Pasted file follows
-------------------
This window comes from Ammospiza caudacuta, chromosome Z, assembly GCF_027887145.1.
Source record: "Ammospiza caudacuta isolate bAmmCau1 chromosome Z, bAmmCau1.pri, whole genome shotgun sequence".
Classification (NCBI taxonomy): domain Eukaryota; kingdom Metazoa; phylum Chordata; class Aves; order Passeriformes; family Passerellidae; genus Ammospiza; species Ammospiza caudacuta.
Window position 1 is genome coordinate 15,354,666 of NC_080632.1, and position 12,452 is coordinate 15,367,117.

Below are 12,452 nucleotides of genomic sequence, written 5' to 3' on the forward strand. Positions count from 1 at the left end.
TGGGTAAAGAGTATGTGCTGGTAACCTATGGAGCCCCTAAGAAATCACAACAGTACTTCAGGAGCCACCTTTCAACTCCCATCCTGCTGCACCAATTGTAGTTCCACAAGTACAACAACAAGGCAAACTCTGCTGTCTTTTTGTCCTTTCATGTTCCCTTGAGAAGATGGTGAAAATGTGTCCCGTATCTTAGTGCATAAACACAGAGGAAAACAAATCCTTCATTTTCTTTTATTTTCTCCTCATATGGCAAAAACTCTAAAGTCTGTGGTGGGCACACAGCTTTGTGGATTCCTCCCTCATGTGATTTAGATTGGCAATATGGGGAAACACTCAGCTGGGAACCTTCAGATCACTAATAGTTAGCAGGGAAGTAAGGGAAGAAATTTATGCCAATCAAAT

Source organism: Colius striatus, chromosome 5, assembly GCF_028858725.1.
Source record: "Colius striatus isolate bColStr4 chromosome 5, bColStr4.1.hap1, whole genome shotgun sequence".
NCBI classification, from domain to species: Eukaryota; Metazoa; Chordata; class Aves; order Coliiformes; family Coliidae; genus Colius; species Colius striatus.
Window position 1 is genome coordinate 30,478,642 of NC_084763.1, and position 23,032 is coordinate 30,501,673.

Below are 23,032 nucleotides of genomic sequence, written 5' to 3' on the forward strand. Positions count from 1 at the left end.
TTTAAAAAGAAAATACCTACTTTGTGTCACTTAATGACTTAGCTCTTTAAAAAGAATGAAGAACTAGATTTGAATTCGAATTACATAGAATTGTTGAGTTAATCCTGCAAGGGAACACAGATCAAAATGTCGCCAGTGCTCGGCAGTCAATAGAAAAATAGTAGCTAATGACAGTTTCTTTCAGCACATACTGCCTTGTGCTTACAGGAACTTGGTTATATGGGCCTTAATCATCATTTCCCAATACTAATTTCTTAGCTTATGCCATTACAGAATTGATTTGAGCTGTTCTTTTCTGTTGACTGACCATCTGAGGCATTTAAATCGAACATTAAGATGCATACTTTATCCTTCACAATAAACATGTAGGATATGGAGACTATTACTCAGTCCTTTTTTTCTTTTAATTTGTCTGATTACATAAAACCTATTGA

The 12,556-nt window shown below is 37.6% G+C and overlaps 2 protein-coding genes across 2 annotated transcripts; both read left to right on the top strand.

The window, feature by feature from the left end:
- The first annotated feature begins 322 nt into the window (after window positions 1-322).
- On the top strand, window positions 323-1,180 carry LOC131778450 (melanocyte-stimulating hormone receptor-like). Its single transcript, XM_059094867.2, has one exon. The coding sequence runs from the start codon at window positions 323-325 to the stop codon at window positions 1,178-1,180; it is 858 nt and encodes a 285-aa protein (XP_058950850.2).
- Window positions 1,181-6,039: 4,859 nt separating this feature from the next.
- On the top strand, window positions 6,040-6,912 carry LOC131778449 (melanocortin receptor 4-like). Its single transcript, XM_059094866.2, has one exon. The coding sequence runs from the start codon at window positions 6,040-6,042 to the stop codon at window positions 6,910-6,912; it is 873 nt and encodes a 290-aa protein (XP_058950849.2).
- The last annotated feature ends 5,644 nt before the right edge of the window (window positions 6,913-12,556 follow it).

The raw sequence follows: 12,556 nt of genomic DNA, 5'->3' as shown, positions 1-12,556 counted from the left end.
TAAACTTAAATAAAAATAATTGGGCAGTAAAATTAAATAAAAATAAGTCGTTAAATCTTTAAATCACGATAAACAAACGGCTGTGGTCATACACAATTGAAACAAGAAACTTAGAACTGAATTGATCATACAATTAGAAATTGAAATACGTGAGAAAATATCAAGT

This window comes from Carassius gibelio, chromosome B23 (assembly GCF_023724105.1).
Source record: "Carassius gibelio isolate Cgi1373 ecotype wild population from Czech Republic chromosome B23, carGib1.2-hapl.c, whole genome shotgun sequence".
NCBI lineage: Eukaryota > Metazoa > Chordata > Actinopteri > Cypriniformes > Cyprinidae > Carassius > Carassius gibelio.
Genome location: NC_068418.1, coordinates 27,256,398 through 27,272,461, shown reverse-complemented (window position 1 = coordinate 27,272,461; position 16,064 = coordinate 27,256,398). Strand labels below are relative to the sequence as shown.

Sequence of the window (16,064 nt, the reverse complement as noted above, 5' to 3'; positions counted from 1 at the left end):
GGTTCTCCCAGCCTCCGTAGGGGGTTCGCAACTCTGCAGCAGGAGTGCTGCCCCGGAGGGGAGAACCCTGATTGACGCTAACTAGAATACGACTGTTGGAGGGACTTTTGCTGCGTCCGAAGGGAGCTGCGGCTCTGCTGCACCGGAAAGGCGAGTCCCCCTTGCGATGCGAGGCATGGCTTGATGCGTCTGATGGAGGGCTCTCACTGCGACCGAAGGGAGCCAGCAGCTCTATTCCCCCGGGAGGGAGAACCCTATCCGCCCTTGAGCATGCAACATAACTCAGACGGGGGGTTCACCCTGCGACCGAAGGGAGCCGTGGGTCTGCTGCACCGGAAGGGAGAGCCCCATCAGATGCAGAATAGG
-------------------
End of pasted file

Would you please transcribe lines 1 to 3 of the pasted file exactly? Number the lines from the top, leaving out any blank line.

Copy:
This window comes from Ammospiza caudacuta, chromosome Z, assembly GCF_027887145.1.
Source record: "Ammospiza caudacuta isolate bAmmCau1 chromosome Z, bAmmCau1.pri, whole genome shotgun sequence".
Classification (NCBI taxonomy): domain Eukaryota; kingdom Metazoa; phylum Chordata; class Aves; order Passeriformes; family Passerellidae; genus Ammospiza; species Ammospiza caudacuta.